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Things are quiet a2013Coverround the office since we said goodbye to 40 ELAW partners from 27 countries. These environmental heroes came to Oregon late last month for the 2013 ELAW Annual Meeting and the 31st Annual Public Interest Environmental Law Conference.

Before he flew home, longtime partner Kenneth Kakuru from Uganda said, “This is a pilgrimage. I come to renew my zeal!”

We traveled to a conference site in Blue River and built foundations for lasting collaboration using law, science, and economics to protect communities and the environment.Thuli on cover of Weekly

We explored old growth forests, learned about local efforts to defend ecosystems, and cooked great meals together.

Many colleagues met face-to-face for the first time, including Goldman Prize winners Thuli Makama from Swaziland and Ikal Angelei from Kenya.

Enjoy profiles of the international partners who attended our annual gathering and a cover story in the Eugene Weekly, “Fighting for Africa.”

Maggie Keenan
Communications Director &
Fellows Program Coordinator

2010 ELAW Fellow, Jean Andre Victor, outside of his Eugene home

I recently had the pleasure of reading many of the entries in our ELAW guest book. The guest book contains stories, reflections, and thank yous from those who visit us here in Eugene.  As someone new to the ELAW family, I was struck by just how many people have traveled here and how meaningful, and in some cases transformative, each visit was. Of course the Fellows spoke of the resources and skills they gained and the many ways they grew professionally, but each entry also hinted at something more. The experiences that each writer describes differ – some Fellows have attended the PIELC conference, some have taken intensive English courses at the University of Oregon, some have come for the annual meeting, and still others have designed their own unique Fellowship  – but the sense of commitment, cooperation, and camaraderie experienced was consistent. One of the most moving entries was written by Jean Andre Victor from Haiti. He wrote:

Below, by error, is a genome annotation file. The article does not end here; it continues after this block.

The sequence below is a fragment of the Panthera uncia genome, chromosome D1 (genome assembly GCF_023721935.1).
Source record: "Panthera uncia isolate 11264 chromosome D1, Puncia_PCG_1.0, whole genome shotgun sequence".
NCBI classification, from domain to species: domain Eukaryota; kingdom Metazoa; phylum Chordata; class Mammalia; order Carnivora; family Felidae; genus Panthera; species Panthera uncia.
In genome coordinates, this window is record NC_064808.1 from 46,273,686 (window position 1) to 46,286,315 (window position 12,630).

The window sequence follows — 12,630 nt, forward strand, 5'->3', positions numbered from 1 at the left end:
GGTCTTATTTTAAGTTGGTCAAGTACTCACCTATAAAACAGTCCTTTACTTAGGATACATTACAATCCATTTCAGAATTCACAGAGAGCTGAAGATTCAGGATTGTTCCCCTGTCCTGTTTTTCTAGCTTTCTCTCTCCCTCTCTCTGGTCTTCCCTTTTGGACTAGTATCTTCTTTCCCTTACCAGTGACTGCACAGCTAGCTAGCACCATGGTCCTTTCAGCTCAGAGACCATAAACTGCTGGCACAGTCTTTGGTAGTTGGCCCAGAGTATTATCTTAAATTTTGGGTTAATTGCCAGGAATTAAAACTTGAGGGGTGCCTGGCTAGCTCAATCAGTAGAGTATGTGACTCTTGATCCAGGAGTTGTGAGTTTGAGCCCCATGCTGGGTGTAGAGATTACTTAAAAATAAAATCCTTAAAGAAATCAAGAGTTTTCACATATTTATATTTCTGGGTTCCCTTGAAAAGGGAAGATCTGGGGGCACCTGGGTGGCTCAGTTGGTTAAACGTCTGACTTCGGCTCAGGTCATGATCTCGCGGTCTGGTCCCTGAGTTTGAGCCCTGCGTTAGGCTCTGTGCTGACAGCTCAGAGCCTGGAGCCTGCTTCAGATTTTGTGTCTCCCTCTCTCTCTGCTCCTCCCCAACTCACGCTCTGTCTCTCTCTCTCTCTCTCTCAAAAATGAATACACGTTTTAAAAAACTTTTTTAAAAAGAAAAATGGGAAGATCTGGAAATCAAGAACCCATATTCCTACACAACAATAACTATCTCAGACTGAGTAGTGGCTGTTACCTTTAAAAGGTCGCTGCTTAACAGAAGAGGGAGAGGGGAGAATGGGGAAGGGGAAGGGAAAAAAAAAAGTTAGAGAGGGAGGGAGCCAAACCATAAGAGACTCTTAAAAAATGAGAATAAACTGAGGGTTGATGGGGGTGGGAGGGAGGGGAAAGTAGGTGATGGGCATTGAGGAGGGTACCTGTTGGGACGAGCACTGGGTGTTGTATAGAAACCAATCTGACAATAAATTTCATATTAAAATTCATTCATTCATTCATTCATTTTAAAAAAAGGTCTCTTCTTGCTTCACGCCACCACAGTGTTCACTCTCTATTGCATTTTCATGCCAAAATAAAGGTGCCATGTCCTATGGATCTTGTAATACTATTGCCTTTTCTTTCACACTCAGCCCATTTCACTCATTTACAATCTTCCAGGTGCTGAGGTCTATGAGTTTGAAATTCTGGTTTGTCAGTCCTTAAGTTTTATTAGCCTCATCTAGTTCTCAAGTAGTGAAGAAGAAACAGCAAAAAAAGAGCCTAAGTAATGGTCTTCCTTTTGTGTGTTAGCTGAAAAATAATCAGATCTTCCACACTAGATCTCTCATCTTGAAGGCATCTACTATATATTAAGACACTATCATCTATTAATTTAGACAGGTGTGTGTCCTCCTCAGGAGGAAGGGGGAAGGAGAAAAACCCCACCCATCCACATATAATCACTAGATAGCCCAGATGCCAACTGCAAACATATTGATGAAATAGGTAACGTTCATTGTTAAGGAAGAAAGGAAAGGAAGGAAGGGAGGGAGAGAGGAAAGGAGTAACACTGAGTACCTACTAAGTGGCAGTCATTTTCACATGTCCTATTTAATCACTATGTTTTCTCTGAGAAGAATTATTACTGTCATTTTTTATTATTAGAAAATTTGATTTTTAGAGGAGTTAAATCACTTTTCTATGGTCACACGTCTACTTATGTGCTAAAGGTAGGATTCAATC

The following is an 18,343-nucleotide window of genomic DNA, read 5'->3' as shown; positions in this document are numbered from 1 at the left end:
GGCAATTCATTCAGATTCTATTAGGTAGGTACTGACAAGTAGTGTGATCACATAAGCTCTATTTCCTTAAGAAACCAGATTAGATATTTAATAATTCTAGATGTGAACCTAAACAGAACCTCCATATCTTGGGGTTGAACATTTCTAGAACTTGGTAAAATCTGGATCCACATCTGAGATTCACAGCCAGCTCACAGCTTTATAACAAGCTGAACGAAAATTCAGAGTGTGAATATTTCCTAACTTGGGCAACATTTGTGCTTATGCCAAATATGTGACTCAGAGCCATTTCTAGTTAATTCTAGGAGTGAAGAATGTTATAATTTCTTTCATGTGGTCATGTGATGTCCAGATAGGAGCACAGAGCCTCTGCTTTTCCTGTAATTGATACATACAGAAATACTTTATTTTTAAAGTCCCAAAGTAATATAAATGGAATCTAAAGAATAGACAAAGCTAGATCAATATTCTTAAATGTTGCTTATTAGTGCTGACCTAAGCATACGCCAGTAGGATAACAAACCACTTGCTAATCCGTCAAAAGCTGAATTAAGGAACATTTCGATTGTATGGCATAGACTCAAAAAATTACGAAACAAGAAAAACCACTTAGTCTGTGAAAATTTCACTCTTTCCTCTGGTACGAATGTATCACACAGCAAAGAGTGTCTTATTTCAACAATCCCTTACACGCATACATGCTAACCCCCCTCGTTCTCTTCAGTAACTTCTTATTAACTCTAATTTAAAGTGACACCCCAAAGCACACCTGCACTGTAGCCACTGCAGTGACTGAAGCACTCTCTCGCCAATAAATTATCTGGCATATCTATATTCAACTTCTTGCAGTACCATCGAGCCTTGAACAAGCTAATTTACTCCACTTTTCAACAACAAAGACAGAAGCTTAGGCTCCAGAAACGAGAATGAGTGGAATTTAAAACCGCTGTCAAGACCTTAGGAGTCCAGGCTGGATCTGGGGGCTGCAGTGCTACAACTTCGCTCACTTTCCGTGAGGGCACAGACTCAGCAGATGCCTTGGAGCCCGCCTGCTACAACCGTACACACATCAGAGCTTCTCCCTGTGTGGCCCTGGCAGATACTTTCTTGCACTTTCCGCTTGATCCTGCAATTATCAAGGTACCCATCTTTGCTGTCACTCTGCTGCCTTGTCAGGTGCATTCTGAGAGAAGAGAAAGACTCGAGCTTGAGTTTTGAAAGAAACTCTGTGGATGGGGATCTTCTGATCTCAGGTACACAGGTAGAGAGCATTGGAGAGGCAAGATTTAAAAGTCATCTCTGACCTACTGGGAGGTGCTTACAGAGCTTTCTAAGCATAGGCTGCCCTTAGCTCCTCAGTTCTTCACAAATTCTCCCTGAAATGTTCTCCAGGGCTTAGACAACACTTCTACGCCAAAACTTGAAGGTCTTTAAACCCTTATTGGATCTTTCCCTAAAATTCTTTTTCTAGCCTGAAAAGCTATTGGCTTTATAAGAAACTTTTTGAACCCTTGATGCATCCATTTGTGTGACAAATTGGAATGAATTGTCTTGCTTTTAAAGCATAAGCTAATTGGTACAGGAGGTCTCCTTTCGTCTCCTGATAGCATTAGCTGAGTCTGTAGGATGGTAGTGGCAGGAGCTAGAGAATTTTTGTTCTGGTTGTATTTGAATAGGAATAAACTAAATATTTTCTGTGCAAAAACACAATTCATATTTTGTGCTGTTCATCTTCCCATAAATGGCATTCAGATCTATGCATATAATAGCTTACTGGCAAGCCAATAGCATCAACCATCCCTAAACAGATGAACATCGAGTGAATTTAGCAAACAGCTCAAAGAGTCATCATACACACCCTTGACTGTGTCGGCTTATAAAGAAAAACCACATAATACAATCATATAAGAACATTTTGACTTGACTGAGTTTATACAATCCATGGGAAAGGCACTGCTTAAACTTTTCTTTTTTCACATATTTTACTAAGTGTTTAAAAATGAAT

“When I came to Eugene, I was expecting to find foreigners who knew nothing about my suffering country. I was wrong. When I came to the ELAW office as an ELAW guest, I thought it was impossible to have a home away from home. I was wrong again. So, I have mixed feelings when I have to go back to my country. Happy to come back home, but sad to leave home.

I feel grateful for having known the ELAW family, ELAW staff, and ELAW mission to combine science and law to help people all over the ever changing world. Can I say ELAW is an oasis of solidarity on the arid path of social justice?”

From reading this, and other similar entries, I have gained a greater understanding of what makes working with environmental lawyers from around the world so powerful: many Fellows gain a new perspective on environmental issues and are surprised to learn about other communities facing similar issues. They realize they are not alone in their endeavors. This collaboration helps people forge connections across borders and develop deep friendships. Even from my short time here, I have seen how these linkages make lasting impressions on both visitors and those of us at ELAW. These connections are one of the many benefits of working with partners face-to-face, and I look forward to making more connections as we welcome eight ELAW Fellows later this month.

Michele Kuhnle
Donor Liaison

witnessorgCelebrate Earth Day by watching the video that our friends Kelly Matheson and Priscila Néri at Witness.org created with the help of many ELAW partners during the 2009 ELAW Annual Meeting and the Public Interest Environmental Law Conference at the University of Oregon. It is fabulous!

Witness.org Human Rights = Environmental Rights

Witness.org Human Rights = Environmental Rights

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